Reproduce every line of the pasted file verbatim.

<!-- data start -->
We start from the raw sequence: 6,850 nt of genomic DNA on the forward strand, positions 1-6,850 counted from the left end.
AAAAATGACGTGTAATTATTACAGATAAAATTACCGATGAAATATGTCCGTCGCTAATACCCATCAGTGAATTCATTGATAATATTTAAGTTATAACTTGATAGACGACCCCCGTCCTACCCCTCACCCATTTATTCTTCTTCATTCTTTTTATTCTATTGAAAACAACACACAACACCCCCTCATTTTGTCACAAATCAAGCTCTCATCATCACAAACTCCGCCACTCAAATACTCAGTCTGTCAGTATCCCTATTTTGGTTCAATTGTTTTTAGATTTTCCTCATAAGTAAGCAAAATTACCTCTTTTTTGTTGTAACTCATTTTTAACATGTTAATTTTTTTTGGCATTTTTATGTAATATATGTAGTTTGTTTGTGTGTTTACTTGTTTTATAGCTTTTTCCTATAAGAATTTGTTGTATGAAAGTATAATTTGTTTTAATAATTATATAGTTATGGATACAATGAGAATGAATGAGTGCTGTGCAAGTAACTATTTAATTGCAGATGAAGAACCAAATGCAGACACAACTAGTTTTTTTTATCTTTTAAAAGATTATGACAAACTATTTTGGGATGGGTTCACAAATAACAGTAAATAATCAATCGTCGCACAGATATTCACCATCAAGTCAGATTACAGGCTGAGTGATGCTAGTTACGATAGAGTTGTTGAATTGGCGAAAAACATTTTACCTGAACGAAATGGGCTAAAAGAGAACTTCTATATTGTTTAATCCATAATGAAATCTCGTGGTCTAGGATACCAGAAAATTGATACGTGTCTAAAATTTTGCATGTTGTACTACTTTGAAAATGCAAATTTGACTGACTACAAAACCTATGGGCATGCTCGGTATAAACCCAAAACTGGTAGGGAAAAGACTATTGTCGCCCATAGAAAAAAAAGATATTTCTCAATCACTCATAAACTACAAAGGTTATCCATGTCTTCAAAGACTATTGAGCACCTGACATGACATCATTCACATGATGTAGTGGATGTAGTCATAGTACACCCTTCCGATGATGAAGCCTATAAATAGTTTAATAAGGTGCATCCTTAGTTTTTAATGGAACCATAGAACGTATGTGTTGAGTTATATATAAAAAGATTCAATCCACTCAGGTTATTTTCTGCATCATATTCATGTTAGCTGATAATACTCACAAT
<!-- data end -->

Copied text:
We start from the raw sequence: 6,850 nt of genomic DNA on the forward strand, positions 1-6,850 counted from the left end.
AAAAATGACGTGTAATTATTACAGATAAAATTACCGATGAAATATGTCCGTCGCTAATACCCATCAGTGAATTCATTGATAATATTTAAGTTATAACTTGATAGACGACCCCCGTCCTACCCCTCACCCATTTATTCTTCTTCATTCTTTTTATTCTATTGAAAACAACACACAACACCCCCTCATTTTGTCACAAATCAAGCTCTCATCATCACAAACTCCGCCACTCAAATACTCAGTCTGTCAGTATCCCTATTTTGGTTCAATTGTTTTTAGATTTTCCTCATAAGTAAGCAAAATTACCTCTTTTTTGTTGTAACTCATTTTTAACATGTTAATTTTTTTTGGCATTTTTATGTAATATATGTAGTTTGTTTGTGTGTTTACTTGTTTTATAGCTTTTTCCTATAAGAATTTGTTGTATGAAAGTATAATTTGTTTTAATAATTATATAGTTATGGATACAATGAGAATGAATGAGTGCTGTGCAAGTAACTATTTAATTGCAGATGAAGAACCAAATGCAGACACAACTAGTTTTTTTTATCTTTTAAAAGATTATGACAAACTATTTTGGGATGGGTTCACAAATAACAGTAAATAATCAATCGTCGCACAGATATTCACCATCAAGTCAGATTACAGGCTGAGTGATGCTAGTTACGATAGAGTTGTTGAATTGGCGAAAAACATTTTACCTGAACGAAATGGGCTAAAAGAGAACTTCTATATTGTTTAATCCATAATGAAATCTCGTGGTCTAGGATACCAGAAAATTGATACGTGTCTAAAATTTTGCATGTTGTACTACTTTGAAAATGCAAATTTGACTGACTACAAAACCTATGGGCATGCTCGGTATAAACCCAAAACTGGTAGGGAAAAGACTATTGTCGCCCATAGAAAAAAAAGATATTTCTCAATCACTCATAAACTACAAAGGTTATCCATGTCTTCAAAGACTATTGAGCACCTGACATGACATCATTCACATGATGTAGTGGATGTAGTCATAGTACACCCTTCCGATGATGAAGCCTATAAATAGTTTAATAAGGTGCATCCTTAGTTTTTAATGGAACCATAGAACGTATGTGTTGAGTTATATATAAAAAGATTCAATCCACTCAGGTTATTTTCTGCATCATATTCATGTTAGCTGATAATACTCACAAT